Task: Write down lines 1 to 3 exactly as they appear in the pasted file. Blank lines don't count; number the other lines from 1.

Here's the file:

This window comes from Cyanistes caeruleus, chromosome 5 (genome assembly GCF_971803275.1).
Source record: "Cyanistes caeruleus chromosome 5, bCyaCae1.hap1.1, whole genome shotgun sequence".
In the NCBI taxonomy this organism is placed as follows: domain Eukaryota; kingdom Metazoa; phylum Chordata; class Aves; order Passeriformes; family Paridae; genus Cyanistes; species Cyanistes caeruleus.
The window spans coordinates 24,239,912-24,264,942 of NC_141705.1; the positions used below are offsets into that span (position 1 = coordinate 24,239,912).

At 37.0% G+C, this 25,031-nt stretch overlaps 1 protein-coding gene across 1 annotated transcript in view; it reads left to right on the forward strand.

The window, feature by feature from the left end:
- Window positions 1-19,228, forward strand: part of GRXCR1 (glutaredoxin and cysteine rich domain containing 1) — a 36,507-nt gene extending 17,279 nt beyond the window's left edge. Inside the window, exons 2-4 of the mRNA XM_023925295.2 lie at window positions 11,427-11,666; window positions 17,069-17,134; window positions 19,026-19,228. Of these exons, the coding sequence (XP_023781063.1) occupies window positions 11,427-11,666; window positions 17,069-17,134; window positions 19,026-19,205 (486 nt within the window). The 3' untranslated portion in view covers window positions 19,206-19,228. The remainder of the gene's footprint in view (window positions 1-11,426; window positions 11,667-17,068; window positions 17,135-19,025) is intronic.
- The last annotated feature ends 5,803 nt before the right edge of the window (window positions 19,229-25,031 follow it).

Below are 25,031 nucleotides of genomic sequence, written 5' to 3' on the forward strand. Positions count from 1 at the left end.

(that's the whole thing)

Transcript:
This window comes from Cyanistes caeruleus, chromosome 5 (genome assembly GCF_971803275.1).
Source record: "Cyanistes caeruleus chromosome 5, bCyaCae1.hap1.1, whole genome shotgun sequence".
In the NCBI taxonomy this organism is placed as follows: domain Eukaryota; kingdom Metazoa; phylum Chordata; class Aves; order Passeriformes; family Paridae; genus Cyanistes; species Cyanistes caeruleus.